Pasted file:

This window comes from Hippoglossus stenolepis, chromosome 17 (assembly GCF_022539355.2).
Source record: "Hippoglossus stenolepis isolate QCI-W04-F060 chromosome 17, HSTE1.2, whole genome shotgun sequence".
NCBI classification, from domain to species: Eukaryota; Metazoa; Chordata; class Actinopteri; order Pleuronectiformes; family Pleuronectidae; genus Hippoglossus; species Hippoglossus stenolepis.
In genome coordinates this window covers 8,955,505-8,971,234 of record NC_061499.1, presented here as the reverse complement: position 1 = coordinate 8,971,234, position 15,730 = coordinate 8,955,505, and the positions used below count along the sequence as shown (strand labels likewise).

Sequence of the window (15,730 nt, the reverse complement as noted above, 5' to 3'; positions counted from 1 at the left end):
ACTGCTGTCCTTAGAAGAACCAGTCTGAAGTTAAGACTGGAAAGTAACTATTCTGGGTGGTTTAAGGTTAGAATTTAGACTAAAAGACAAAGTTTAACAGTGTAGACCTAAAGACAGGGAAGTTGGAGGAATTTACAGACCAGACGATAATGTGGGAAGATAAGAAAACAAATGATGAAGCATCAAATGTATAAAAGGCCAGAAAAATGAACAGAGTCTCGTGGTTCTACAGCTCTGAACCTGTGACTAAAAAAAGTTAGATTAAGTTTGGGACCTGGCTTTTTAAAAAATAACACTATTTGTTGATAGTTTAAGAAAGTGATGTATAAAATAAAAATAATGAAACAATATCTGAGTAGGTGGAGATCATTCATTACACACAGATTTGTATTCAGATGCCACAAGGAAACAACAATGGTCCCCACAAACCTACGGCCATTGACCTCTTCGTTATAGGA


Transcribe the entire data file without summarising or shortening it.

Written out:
This window comes from Hippoglossus stenolepis, chromosome 17 (assembly GCF_022539355.2).
Source record: "Hippoglossus stenolepis isolate QCI-W04-F060 chromosome 17, HSTE1.2, whole genome shotgun sequence".
NCBI classification, from domain to species: Eukaryota; Metazoa; Chordata; class Actinopteri; order Pleuronectiformes; family Pleuronectidae; genus Hippoglossus; species Hippoglossus stenolepis.
In genome coordinates this window covers 8,955,505-8,971,234 of record NC_061499.1, presented here as the reverse complement: position 1 = coordinate 8,971,234, position 15,730 = coordinate 8,955,505, and the positions used below count along the sequence as shown (strand labels likewise).

Sequence of the window (15,730 nt, the reverse complement as noted above, 5' to 3'; positions counted from 1 at the left end):
ACTGCTGTCCTTAGAAGAACCAGTCTGAAGTTAAGACTGGAAAGTAACTATTCTGGGTGGTTTAAGGTTAGAATTTAGACTAAAAGACAAAGTTTAACAGTGTAGACCTAAAGACAGGGAAGTTGGAGGAATTTACAGACCAGACGATAATGTGGGAAGATAAGAAAACAAATGATGAAGCATCAAATGTATAAAAGGCCAGAAAAATGAACAGAGTCTCGTGGTTCTACAGCTCTGAACCTGTGACTAAAAAAAGTTAGATTAAGTTTGGGACCTGGCTTTTTAAAAAATAACACTATTTGTTGATAGTTTAAGAAAGTGATGTATAAAATAAAAATAATGAAACAATATCTGAGTAGGTGGAGATCATTCATTACACACAGATTTGTATTCAGATGCCACAAGGAAACAACAATGGTCCCCACAAACCTACGGCCATTGACCTCTTCGTTATAGGA